Manuscript Tips: Create a Title Page

The following is the first in a series on writing for publication from Kris Greiner, medical and scientific editor in the Design Center. Explore her suite of editing services.

If you’re a new writer, one of the first things that can be overlooked in preparing a manuscript is the title page. If you know which journal you plan to submit to, check their instructions. There’s no guessing at what goes on a title page – every journal will tell you what information they need. Don’t skip anything required – it’s a fast way to get your paper rejected before it’s even reviewed.

So, once you know what you have to include, here are some tips on how to write those required bits of information.

Manuscript title: keep it as short and concise as possible. Many journals even limit the number of characters allowed. Use key terms. Avoid abbreviations. If a “running title” or “running head” is required, cut your full title into as few words as possible, summing up the general theme of the paper.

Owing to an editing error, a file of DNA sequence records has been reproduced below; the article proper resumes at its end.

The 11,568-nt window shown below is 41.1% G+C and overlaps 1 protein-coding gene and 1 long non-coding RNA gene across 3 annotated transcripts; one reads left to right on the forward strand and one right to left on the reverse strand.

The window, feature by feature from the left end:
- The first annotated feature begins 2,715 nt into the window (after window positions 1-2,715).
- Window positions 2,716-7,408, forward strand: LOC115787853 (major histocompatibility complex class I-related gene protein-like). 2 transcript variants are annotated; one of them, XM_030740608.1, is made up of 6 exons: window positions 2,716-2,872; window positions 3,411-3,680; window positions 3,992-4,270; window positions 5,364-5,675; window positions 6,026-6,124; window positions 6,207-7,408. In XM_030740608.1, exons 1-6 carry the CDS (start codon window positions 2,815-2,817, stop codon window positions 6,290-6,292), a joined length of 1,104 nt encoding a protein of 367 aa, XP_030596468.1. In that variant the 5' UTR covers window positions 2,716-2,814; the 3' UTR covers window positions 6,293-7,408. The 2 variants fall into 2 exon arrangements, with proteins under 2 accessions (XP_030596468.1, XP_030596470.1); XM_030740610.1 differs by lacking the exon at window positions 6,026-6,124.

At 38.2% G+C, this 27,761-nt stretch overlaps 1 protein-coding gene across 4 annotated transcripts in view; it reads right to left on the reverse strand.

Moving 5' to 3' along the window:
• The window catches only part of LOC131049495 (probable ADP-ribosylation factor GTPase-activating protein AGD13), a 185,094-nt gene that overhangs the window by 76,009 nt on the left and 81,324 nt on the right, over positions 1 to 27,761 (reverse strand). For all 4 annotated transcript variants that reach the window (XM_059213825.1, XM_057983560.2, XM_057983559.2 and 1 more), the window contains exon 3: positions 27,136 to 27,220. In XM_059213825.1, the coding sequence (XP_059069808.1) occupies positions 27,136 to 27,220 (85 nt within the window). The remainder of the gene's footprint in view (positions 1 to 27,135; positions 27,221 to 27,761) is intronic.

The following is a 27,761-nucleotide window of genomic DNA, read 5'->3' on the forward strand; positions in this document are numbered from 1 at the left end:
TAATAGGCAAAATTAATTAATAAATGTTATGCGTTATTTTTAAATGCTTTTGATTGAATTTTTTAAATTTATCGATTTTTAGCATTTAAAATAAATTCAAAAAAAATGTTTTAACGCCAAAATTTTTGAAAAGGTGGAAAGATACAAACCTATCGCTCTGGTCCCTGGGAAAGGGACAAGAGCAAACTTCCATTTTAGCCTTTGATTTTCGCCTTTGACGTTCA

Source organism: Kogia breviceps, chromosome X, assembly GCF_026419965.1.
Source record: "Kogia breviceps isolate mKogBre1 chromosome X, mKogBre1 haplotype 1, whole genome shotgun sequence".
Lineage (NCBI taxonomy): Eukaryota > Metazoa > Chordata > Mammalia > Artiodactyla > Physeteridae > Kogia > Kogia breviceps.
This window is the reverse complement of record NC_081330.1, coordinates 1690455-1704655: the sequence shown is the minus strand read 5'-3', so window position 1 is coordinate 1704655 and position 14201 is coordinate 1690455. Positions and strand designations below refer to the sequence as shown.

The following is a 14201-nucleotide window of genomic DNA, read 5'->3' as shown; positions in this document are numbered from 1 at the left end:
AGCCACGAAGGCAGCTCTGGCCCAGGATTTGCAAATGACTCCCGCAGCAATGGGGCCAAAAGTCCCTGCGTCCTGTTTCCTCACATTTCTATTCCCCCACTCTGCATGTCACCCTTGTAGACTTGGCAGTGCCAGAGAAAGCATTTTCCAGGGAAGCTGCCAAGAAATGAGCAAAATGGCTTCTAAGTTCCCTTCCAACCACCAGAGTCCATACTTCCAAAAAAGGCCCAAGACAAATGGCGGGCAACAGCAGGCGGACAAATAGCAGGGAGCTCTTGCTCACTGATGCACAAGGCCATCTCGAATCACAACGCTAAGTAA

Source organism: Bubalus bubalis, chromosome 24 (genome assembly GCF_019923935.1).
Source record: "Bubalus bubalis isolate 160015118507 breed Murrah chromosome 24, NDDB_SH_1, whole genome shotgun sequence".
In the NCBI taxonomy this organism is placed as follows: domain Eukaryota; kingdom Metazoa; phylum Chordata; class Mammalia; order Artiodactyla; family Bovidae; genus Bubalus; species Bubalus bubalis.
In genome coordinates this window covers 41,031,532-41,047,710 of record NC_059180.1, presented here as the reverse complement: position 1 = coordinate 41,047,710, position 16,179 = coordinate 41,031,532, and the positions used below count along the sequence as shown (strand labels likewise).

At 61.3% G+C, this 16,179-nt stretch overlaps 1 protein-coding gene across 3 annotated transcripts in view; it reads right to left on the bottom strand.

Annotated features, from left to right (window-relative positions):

Authors: check with coauthors to be sure everyone agrees on the order of names. Use full, professional names and ask coauthors how they prefer their name to be listed. If degrees are included, make sure you haven’t left one off; e.g., MD, PhD.

If two or more authors share equal responsibility, note with an asterisk (*) or other symbol and note “Authors contributed equally.”

Affiliations: follow the journal’s instructions for how to denote authors from different departments or institutions, usually by superscripted numerals, letters or symbols. Make sure to include proper names of departments or divisions. (More on affiliations coming soon.) If an author has relocated, list their affiliation where they were when the work was done.

Corresponding author: be sure to include all contact information the journal requires. Some ask for full mailing address (and be sure to check what yours really is), some will only require email address. Do not note more than one corresponding author.

Any other required into: many journals ask authors to note word count, key terms, funding sources, a running title, or a number of other bits of information. Don’t skip anything!

For questions on title page elements, feel free to contact me, at

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